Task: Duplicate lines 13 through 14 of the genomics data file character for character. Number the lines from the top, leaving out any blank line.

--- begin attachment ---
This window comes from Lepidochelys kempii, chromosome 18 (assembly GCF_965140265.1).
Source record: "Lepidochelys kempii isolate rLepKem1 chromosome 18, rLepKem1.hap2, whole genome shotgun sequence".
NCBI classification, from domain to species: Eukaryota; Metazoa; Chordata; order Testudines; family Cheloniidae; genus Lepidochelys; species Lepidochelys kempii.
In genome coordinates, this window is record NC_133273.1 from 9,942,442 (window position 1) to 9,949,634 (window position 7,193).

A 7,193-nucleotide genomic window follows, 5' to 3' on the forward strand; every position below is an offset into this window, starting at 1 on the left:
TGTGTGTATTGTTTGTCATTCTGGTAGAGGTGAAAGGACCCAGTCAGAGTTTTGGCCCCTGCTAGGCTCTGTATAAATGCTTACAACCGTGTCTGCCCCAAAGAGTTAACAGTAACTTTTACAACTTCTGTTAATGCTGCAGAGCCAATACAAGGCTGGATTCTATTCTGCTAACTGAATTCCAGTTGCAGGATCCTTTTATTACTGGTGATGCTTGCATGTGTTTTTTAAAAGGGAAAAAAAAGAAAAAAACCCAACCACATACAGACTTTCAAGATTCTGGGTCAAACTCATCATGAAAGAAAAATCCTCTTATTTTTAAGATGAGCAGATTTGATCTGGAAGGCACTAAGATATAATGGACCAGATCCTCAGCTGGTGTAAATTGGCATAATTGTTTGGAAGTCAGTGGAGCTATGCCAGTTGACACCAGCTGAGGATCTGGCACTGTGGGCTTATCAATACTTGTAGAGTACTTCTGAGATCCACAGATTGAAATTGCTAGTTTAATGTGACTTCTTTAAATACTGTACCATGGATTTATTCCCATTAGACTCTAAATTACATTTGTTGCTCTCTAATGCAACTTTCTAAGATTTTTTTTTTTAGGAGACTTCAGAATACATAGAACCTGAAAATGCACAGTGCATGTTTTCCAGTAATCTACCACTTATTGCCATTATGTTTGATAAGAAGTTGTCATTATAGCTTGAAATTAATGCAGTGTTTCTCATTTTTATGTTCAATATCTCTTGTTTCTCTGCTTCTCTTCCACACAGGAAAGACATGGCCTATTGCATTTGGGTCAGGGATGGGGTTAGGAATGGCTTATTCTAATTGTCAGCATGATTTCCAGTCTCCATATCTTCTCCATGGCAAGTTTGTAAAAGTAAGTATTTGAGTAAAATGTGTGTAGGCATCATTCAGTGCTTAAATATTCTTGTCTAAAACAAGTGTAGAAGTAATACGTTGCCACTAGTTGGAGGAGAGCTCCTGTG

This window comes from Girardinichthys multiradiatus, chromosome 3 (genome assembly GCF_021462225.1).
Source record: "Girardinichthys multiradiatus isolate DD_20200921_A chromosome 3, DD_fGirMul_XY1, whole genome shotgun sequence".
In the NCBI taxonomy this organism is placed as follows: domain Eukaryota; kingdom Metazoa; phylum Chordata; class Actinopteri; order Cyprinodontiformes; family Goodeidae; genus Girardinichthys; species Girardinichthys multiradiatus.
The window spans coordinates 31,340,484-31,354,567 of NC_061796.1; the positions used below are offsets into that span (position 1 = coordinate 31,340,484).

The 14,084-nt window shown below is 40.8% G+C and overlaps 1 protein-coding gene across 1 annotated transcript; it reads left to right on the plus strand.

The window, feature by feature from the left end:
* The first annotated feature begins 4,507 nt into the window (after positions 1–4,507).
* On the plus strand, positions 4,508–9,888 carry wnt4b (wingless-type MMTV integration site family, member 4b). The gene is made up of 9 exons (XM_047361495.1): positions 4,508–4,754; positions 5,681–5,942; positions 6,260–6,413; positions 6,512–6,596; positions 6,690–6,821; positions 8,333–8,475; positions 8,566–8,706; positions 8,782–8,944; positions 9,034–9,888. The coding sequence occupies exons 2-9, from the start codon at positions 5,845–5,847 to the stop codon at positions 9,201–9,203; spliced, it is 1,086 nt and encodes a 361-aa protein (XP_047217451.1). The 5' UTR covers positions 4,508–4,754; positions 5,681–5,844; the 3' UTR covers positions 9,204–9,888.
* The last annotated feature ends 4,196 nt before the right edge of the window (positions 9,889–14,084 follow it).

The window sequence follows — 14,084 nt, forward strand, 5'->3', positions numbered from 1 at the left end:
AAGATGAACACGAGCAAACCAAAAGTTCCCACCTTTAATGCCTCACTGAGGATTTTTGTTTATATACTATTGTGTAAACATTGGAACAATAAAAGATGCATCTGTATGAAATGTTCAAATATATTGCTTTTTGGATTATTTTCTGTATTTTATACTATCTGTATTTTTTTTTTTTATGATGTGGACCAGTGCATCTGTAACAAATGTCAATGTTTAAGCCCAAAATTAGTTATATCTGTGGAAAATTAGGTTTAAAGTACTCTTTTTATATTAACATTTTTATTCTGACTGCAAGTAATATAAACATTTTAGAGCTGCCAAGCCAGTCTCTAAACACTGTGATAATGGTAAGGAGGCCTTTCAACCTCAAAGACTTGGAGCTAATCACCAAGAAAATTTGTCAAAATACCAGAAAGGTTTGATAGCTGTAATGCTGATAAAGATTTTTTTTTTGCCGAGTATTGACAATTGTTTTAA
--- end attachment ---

* The first annotated feature begins 4,507 nt into the window (after positions 1–4,507).
* On the plus strand, positions 4,508–9,888 carry wnt4b (wingless-type MMTV integration site family, member 4b). The gene is made up of 9 exons (XM_047361495.1): positions 4,508–4,754; positions 5,681–5,942; positions 6,260–6,413; positions 6,512–6,596; positions 6,690–6,821; positions 8,333–8,475; positions 8,566–8,706; positions 8,782–8,944; positions 9,034–9,888. The coding sequence occupies exons 2-9, from the start codon at positions 5,845–5,847 to the stop codon at positions 9,201–9,203; spliced, it is 1,086 nt and encodes a 361-aa protein (XP_047217451.1). The 5' UTR covers positions 4,508–4,754; positions 5,681–5,844; the 3' UTR covers positions 9,204–9,888.